Teaching for Conceptual Change Excerpt- This article was the catalyst that led to the development of Keeley's probes beginning in the early 1990's. It was after reading this seminal article that Page Keeley wrote and used her first probe, The Mitten Problem, with 8th graders. This sparked a life long interest in constructivist teaching, conceptual change, and formative assessment. This is a great article for helping teachers understand the importance of starting with students' preconceptions, letting students struggle with their ideas, and guiding them toward giving up their strongly held ideas in favor of new evidence and new ideas they are ready to accept.

Instructional Planning Guide for Formative Assessment- This planning guide is designed to be used with the SAIL Cycle to help teachers be more purposeful about planning for formative assessment- see pages 18-25 in Science Formative Assessment (Keeley, 2008). The planning guide helps teachers identify the stage in instruction in which they use a formative assessment strategy, the probe or FACT (strategy) they plan to use at that stage, why that strategy is used (purpose), how it will be used (format and classroom configuration), where it will be used (which lesson and where in the lesson), and how the data will be collected and analyzed.


25 Suggestions for Leading Professional Development on Science or Mathematics Formative Assessment- This handout provides 25 suggestions for professional developers or teacher leaders interested in furthering teachers' use of formative assessment. These strategies go beyond the workshop model of professional development and include a variety of embdded PD strategies. Suggestions include PD for individuals or groups.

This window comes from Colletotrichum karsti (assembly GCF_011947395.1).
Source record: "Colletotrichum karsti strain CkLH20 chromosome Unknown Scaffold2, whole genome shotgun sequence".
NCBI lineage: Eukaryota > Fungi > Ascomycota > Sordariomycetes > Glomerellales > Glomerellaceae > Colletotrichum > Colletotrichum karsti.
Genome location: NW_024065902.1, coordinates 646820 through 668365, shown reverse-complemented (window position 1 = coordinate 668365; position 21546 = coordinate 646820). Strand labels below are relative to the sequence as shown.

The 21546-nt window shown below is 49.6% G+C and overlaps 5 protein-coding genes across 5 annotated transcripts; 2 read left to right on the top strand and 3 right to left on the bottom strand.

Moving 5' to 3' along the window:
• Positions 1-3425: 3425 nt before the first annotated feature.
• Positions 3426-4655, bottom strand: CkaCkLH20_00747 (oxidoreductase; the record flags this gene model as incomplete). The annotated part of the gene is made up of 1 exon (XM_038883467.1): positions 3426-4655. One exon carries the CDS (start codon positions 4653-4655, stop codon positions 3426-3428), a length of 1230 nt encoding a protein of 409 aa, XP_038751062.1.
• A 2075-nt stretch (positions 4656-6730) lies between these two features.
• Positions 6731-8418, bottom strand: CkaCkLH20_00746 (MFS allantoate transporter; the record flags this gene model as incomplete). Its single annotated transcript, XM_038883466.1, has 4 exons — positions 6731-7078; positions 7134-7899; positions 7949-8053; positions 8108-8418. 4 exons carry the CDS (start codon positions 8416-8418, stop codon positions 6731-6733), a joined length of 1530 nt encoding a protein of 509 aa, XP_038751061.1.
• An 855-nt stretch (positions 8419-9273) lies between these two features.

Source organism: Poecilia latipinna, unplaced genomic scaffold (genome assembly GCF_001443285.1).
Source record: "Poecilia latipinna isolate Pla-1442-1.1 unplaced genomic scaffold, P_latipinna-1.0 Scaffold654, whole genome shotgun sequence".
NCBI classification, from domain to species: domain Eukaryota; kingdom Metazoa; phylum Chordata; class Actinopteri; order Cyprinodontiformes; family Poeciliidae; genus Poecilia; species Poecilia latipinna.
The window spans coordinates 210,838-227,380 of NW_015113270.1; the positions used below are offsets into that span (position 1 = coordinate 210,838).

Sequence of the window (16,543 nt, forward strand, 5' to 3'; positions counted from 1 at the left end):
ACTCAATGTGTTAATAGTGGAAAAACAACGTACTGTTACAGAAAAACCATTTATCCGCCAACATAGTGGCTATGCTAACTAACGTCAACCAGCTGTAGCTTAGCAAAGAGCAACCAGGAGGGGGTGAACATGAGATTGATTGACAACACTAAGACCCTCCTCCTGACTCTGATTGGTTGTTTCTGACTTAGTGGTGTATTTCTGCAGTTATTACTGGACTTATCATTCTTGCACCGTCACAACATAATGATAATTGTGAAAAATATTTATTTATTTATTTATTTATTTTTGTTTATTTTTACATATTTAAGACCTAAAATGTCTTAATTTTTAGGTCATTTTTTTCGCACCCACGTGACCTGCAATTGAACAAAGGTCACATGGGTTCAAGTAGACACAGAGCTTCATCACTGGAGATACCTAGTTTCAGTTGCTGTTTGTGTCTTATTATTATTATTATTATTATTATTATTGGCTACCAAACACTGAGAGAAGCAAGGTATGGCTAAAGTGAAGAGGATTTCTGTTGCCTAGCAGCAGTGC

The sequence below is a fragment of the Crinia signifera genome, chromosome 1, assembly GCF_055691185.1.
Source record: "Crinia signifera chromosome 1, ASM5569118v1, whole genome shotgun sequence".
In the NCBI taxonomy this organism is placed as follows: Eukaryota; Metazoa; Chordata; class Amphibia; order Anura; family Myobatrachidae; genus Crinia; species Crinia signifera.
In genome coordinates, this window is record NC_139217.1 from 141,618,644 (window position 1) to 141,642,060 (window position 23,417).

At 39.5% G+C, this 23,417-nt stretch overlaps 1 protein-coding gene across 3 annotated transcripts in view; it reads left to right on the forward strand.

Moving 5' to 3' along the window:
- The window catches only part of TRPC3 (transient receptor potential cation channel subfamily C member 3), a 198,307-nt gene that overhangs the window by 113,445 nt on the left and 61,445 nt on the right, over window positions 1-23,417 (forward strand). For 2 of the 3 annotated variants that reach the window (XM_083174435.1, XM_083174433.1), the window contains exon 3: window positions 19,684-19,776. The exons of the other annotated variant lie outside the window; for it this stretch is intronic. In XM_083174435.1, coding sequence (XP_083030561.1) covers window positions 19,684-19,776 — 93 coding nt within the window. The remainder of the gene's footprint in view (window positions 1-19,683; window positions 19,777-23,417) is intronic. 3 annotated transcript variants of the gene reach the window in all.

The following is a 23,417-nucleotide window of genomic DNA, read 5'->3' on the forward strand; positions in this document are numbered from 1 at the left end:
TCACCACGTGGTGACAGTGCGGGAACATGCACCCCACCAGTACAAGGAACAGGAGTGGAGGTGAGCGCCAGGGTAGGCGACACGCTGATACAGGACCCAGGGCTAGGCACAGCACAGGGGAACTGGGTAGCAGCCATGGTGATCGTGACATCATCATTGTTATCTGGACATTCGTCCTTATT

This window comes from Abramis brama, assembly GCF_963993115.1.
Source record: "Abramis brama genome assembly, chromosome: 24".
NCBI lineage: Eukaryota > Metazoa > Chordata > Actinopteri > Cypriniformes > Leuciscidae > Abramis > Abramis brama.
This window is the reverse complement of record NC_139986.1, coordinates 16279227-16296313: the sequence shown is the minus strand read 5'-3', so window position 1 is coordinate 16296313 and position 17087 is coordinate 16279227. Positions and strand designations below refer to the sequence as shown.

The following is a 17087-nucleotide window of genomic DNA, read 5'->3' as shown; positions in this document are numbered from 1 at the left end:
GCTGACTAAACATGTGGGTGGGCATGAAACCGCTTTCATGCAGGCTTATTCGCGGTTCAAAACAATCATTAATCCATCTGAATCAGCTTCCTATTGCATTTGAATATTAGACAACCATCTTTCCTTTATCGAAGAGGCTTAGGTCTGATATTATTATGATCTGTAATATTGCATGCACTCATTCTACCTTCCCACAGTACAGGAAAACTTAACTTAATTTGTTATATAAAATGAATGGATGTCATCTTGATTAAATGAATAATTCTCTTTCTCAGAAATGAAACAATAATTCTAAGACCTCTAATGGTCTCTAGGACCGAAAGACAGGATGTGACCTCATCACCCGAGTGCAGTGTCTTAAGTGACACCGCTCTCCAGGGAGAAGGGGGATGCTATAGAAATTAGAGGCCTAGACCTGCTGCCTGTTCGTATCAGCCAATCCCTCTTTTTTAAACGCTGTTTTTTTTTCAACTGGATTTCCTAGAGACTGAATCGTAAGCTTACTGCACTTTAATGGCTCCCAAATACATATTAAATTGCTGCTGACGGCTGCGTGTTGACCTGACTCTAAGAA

EVERYDAY SCIENCE MYSTERY STORIES- This award winning series of four books, authored by my good friend Dick Konicek-Moran, is a nice companion to the USI probes. The stories present a mystery about everyday phenomena that encourage students to uncover and explore their own ideas through inquiry and discover their own ending to the story. The USI probes can be used as an elicitation prior to the story and can then be followed with an Everyday mystery in the exploration and discovery part of an instructional cycle. The stories are also an excellent way to connect science with literacy. A Crosswalk linking the Everyday Mysteries, the Uncovering Student Ideas Probes, and the Curriculum Topic Study topic guides can be downloaded here.

The Kindle Question- Here is a question I used in teacher professional development to get teachers to experience a "juicy question" and promote thinking/argumentation in much the same way that students interact with the USI assessment probes. It is an interesting, novel question- beyond what we would expect students to know, and will certainly elicit much interesting discussion among teachers (and advanced students). Kindle Question- Version 1 or Kindle Question Version 2. Click here for an explanation from the NY Times article that led to the development of this probe. The explanation can be used with the Scientists' Idea Comparison formative assessment classroom technique (FACT).

Formative Assessment Probes- Promoting Learning Through Assessment: Journal Articles for K-6 PLC's- The monthly Science & Children journal articles on formative assessment probes, written by Page Keeley, can be used by K-6 Professional Learning Communities (PLC's) for discussions about students' thinking and learning in science. Each month PLC's can choose an article to discuss, expand their formative assessment literacy, and connect the article to findings the PLC's own teaching and learning context. Click here to download a chart listing current articles and the topic that can be used for discussion in the PLC.